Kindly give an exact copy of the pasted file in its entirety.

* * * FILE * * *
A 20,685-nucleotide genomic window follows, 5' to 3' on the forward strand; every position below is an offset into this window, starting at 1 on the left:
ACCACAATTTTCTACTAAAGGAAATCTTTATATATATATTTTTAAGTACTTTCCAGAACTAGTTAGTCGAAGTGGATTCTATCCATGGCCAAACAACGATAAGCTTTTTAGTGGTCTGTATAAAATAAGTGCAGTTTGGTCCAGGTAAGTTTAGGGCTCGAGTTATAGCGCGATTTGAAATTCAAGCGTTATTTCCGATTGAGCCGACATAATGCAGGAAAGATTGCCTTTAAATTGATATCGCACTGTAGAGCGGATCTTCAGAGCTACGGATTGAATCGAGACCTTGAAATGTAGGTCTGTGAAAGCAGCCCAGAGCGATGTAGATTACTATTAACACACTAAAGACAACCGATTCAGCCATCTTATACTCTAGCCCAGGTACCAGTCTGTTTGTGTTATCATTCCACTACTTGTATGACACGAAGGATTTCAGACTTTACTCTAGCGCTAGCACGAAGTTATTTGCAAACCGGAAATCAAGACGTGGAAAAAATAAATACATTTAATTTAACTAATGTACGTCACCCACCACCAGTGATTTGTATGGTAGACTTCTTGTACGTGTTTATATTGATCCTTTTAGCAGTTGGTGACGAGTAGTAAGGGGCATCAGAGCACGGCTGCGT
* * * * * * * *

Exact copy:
A 20,685-nucleotide genomic window follows, 5' to 3' on the forward strand; every position below is an offset into this window, starting at 1 on the left:
ACCACAATTTTCTACTAAAGGAAATCTTTATATATATATTTTTAAGTACTTTCCAGAACTAGTTAGTCGAAGTGGATTCTATCCATGGCCAAACAACGATAAGCTTTTTAGTGGTCTGTATAAAATAAGTGCAGTTTGGTCCAGGTAAGTTTAGGGCTCGAGTTATAGCGCGATTTGAAATTCAAGCGTTATTTCCGATTGAGCCGACATAATGCAGGAAAGATTGCCTTTAAATTGATATCGCACTGTAGAGCGGATCTTCAGAGCTACGGATTGAATCGAGACCTTGAAATGTAGGTCTGTGAAAGCAGCCCAGAGCGATGTAGATTACTATTAACACACTAAAGACAACCGATTCAGCCATCTTATACTCTAGCCCAGGTACCAGTCTGTTTGTGTTATCATTCCACTACTTGTATGACACGAAGGATTTCAGACTTTACTCTAGCGCTAGCACGAAGTTATTTGCAAACCGGAAATCAAGACGTGGAAAAAATAAATACATTTAATTTAACTAATGTACGTCACCCACCACCAGTGATTTGTATGGTAGACTTCTTGTACGTGTTTATATTGATCCTTTTAGCAGTTGGTGACGAGTAGTAAGGGGCATCAGAGCACGGCTGCGT